highlighted in Coastal and Estuarine Science News, shows that many or even most female blue crabs spawn in oceans waters in the Southeast US. Off the coasts of Georgia and South Carolina, female sponge crabs like the ones in the photo are found at least as far as 8 nautical miles from shore. Other researchers in Louisiana have found female blue crabs even further from shore (read more here).
Why are they going to the ocean to spawn? It's most likely that they are just looking for the salty water (salinity >25) that their larvae need to survive and grow during the first month or two of life. In places like Chesapeake Bay and Delaware Bay, these salty conditions occur within the bay mouth. In much of the Southeast US and Gulf Coast, the same conditions occur mainly in the coastal ocean.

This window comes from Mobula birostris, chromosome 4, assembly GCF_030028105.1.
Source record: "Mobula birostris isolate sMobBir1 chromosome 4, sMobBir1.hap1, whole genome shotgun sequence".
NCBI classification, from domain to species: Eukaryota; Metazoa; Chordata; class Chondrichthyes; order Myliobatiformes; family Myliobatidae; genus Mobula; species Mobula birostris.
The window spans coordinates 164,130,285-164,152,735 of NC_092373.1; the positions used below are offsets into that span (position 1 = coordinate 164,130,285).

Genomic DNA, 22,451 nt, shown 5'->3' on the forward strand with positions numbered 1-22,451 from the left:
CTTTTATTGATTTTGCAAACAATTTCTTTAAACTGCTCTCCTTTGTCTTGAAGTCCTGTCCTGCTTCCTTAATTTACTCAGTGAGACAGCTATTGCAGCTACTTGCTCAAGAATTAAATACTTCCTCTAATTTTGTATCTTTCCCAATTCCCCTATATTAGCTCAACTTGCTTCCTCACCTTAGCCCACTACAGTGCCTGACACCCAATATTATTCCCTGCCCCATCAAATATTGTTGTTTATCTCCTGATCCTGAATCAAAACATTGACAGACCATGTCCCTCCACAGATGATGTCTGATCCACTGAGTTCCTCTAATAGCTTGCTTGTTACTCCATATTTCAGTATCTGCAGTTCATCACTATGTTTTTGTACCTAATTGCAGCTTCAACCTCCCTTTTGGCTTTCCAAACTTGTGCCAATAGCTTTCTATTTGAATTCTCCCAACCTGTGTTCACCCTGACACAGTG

We've known for some time that blue crab larvae spend part of their first months in the ocean where temperature and salinity are relatively constant. Now that we know there are important spawning grounds in the ocean, we need to take a closer look at how many females are there and what they are doing.
The new study also notes a substantial decline in abundance of females in offshore areas since at least 1986. Understanding what this means will be important for ensuring sustainable crab fisheries throughout the Southeast US.
Here's a link to the scientific paper in Estuaries and Coasts.